Next in our closer look at the reference model is the Rfish reader. It should be able to distinguish swimmers by reading their personal ID. In principle, the reader could be designed to work as a stand-alone lap counter but as you’ll see soon, connecting it to the internet makes it a lot more useful. Therefore, we design the Rfish reader to pass the data it reads on to a web server.
In the near future, web-enabled special purpose devices and even individual sensors will each have their own direct connection to the internet over one of today’s mobile phone networks (an example of such a device is the Amazon Kindle). But right now, GPRS modules required for such a connection are still a little pricey. Fortunately a cheap alternative is readily available, because of the abundance of Bluetooth-enabled mobile phones. All we have to do is to wire our reader to a cheap Bluetooth hardware module and use a standard mobile phone as a gateway to the web. A further advantage of this setup is that we can connect multiple readers through a single gateway, reducing the cost per lane.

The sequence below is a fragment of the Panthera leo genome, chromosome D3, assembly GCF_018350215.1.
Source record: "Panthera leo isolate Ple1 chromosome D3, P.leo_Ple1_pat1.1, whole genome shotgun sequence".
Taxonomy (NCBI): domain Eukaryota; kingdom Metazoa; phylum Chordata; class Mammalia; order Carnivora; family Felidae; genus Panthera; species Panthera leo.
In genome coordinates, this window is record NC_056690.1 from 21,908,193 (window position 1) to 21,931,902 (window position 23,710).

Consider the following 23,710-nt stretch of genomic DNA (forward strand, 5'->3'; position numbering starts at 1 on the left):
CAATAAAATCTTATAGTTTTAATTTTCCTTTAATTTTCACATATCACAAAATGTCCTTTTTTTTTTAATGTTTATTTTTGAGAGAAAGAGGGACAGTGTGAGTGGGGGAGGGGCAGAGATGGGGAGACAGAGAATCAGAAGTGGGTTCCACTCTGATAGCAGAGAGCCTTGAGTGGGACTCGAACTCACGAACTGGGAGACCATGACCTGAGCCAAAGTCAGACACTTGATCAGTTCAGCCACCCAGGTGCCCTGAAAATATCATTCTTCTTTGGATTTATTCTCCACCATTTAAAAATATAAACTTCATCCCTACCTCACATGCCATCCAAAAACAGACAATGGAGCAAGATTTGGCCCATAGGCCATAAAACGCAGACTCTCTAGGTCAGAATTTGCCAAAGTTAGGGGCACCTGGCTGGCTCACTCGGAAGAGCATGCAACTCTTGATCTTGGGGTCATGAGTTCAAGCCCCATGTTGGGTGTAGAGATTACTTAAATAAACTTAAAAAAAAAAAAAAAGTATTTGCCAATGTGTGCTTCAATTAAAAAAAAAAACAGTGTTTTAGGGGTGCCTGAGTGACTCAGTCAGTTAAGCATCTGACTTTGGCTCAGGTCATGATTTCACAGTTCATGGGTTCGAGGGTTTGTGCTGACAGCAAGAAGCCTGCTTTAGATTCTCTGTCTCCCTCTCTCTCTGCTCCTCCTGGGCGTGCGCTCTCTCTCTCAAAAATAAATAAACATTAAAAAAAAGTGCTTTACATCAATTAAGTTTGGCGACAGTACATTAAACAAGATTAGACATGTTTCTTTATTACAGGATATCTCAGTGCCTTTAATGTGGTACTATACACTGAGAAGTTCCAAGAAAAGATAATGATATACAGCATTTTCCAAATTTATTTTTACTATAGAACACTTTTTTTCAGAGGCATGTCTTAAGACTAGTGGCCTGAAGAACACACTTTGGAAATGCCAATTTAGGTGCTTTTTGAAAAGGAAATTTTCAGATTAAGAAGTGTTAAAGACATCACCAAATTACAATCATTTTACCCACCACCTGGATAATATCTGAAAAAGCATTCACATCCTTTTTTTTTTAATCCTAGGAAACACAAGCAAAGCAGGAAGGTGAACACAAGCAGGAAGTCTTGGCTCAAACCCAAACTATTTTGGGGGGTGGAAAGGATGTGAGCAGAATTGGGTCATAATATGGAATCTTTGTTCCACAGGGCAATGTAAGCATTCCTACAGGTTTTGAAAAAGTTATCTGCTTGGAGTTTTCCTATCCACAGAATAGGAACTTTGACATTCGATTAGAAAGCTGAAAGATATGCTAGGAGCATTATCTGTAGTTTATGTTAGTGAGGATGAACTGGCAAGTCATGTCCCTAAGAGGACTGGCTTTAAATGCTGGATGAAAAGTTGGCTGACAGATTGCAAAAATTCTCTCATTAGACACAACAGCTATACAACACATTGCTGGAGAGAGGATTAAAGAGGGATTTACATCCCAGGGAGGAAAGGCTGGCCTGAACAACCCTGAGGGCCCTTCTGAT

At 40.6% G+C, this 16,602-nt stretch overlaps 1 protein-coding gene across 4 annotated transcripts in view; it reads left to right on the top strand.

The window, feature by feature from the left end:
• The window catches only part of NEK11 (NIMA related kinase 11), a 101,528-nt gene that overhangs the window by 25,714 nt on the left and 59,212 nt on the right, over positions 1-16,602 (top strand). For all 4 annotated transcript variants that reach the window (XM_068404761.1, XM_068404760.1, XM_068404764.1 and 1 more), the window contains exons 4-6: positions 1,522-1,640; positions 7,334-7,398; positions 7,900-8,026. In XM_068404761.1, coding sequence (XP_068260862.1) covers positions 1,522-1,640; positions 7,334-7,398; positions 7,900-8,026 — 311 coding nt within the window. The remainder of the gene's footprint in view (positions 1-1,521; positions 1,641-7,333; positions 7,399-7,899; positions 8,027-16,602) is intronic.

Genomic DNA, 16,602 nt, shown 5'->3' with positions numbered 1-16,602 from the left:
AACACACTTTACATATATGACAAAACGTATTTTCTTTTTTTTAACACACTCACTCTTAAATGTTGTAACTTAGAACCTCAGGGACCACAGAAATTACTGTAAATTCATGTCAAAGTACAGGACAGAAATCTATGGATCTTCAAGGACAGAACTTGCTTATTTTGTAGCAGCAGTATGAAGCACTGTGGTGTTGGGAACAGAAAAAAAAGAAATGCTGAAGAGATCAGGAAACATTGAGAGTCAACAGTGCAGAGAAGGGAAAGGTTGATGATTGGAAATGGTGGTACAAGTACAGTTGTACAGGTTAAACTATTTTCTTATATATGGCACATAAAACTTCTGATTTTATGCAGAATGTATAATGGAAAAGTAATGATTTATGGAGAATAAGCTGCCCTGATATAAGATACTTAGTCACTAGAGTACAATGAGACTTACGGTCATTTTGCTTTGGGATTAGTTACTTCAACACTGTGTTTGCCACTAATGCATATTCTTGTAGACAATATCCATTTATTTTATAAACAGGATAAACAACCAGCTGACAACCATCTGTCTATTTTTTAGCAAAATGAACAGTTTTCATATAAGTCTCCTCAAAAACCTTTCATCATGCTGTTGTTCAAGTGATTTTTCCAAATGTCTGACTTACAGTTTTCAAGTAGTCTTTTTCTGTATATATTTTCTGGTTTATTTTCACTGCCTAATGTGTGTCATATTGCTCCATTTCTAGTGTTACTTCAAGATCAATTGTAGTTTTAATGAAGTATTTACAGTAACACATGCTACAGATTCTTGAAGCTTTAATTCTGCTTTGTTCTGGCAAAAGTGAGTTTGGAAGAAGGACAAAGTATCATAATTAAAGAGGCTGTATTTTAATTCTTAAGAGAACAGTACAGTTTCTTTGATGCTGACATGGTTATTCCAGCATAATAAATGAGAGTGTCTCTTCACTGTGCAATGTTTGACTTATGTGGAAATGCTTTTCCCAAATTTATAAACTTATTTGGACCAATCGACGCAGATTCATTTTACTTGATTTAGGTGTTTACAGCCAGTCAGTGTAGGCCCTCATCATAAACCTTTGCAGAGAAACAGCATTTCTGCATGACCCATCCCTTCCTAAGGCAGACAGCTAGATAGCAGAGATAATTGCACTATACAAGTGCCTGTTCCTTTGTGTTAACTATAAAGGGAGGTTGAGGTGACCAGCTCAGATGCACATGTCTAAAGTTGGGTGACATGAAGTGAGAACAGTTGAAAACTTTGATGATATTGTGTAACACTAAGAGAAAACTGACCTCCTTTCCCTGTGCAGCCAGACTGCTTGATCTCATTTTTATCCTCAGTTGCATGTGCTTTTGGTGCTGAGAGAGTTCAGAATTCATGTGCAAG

Since Bluetooth data transmission works without wires and doesn’t consume too much energy, it should be possible to put the reader, the Bluetooth module and a battery together in a relatively small, water-tight case. In terms of energy use, low-power ZigBee radio would be even better, but current mobile phones do not support it.
There is at least one supplier selling an RFID reader with Bluetooth in a palm sized form factor for around $300. Assembling a custom reader might lower the cost, given the actual price of RFID readers and bluetooth hardware. Still, the prototype will be considerably above $100. And yes, this is an optimistic estimate by someone who never before designed a hardware product. So, if you know better please drop me a note.
Photo by Thomas Hawk
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